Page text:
“I’ve never tasted anything so cool and clean…. They make me feel civilized.” The liquor industry couldn’t ask for a better influencer than Ernest Hemingway, whose Farewell to Arms gave birth to the greatest testimonial a cocktail could ask for. Hemingway’s novel was published in 1929, and depending on who you ask, the martini had been around for 50 to 60 years before that.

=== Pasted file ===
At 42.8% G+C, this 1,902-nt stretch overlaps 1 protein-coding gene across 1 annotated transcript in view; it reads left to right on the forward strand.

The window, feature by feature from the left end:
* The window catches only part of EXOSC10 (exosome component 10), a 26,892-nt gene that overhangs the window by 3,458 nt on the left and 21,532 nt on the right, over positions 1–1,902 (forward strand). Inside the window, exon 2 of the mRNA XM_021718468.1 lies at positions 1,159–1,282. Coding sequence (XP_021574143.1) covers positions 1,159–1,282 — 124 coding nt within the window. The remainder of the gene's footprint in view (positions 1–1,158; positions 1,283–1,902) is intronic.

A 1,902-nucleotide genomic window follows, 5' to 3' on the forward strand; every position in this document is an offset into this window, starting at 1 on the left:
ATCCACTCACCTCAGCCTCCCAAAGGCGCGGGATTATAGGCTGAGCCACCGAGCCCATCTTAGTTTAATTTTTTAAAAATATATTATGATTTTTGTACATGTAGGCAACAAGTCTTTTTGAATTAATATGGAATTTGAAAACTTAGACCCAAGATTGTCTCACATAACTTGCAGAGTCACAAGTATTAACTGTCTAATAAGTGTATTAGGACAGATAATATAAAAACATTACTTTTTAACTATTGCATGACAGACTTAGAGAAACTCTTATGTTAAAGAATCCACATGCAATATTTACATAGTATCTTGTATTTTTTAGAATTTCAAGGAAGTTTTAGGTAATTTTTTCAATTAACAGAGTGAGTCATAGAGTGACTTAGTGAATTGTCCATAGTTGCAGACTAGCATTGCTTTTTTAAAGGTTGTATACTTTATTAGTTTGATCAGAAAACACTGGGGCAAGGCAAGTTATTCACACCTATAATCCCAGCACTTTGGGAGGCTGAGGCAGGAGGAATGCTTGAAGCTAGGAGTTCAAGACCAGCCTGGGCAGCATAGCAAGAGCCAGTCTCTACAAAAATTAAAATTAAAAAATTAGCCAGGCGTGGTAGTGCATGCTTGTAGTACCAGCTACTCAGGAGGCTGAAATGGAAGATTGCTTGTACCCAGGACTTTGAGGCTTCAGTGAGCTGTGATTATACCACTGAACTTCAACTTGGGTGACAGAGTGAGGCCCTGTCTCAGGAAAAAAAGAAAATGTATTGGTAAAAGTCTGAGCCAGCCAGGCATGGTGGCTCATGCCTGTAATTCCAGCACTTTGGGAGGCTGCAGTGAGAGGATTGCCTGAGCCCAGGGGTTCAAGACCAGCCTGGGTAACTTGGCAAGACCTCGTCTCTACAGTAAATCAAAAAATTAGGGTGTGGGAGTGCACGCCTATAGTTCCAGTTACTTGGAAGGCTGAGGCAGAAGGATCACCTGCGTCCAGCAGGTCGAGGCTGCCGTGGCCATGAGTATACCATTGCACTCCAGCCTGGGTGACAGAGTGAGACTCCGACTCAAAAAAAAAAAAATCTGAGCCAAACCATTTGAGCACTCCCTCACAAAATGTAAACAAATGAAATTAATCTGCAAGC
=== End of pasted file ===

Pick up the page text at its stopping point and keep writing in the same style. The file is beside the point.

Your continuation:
A couple theories point to late-1880s California during the gold rush, when a bartender named Jerry Thomas, living in the town of Martinez, whipped up a sloe gin and sweet vermouth cocktail with bitters for miners who wanted to celebrate striking gold. The martinez is a different cocktail altogether, but its structural similarities to the martini are striking—enough for another theory to suggest the drink was invented in San Francisco for someone on their way to Martinez. Then there’s the Martini di Arma di Taggia, an Italian bartender at New York’s Knickerbocker hotel, who claimed to invent the martini with a 50/50 ratio of dry gin to dry vermouth before WWI. And yet another theory credits one of the producers of Martini & Rossi vermouth.